Blog
About

0
views
0
recommends
+1 Recommend
0 collections
    0
    shares
      • Record: found
      • Abstract: found
      • Article: not found

      Association Between Markers of Inflammation and Total Stroke by Hypertensive Status Among Women.

      Read this article at

      ScienceOpenPublisherPMC
      Bookmark
          There is no author summary for this article yet. Authors can add summaries to their articles on ScienceOpen to make them more accessible to a non-specialist audience.

          Abstract

          Markers of systemic inflammation (high-sensitivity C-reactive protein [hsCRP], soluble intercellular adhesion molecule 1 [sICAM-1], and fibrinogen) have been associated with a greater risk of total and ischemic stroke, in addition to elevated blood pressure. However, the role of these inflammatory markers on stroke pathophysiology by hypertension status is uncertain.

          Related collections

          Author and article information

          Journal
          Am. J. Hypertens.
          American journal of hypertension
          Oxford University Press (OUP)
          1941-7225
          0895-7061
          Sep 2016
          : 29
          : 9
          Affiliations
          [1 ] Division of Preventive Medicine, Department of Medicine, Brigham and Women's Hospital, Boston, Massachusetts, USA; mjimenez11@partners.org.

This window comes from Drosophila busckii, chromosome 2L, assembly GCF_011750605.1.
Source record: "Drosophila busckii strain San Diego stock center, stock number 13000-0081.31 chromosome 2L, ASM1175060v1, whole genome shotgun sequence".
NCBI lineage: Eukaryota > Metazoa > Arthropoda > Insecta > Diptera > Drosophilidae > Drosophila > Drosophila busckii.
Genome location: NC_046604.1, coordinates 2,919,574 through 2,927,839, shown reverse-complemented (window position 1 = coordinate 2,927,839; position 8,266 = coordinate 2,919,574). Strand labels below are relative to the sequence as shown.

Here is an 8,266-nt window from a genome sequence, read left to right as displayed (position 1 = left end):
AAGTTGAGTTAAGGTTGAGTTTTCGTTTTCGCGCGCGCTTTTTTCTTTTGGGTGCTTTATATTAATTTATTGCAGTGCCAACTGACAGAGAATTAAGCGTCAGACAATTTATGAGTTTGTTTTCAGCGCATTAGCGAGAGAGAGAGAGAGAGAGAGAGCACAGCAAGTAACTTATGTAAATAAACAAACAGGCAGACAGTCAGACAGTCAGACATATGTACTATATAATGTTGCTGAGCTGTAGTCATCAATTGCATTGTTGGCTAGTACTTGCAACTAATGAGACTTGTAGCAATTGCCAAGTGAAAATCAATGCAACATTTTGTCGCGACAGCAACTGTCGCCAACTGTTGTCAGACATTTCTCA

[2 ] Division of Preventive Medicine, Department of Medicine, Brigham and Women's Hospital, Boston, Massachusetts, USA;
          [3 ] Division of Preventive Medicine, Department of Medicine, Brigham and Women's Hospital, Boston, Massachusetts, USA; Department of Biostatistics, Harvard T.H. Chan School of Public Health, Boston, Massachusetts, USA;
          [4 ] Division of Preventive Medicine, Department of Medicine, Brigham and Women's Hospital, Boston, Massachusetts, USA; Department of Epidemiology, Harvard T.H. Chan School of Public Health, Boston, Massachusetts, USA;
          [5 ] Division of Preventive Medicine, Department of Medicine, Brigham and Women's Hospital, Boston, Massachusetts, USA; Department of Epidemiology, Harvard T.H. Chan School of Public Health, Boston, Massachusetts, USA; Division of Aging, Department of Medicine, Brigham and Women's Hospital, Boston, Massachusetts, USA.
          Article
          hpw050
          10.1093/ajh/hpw050
          4978228
          27235695

          Comments

          Comment on this article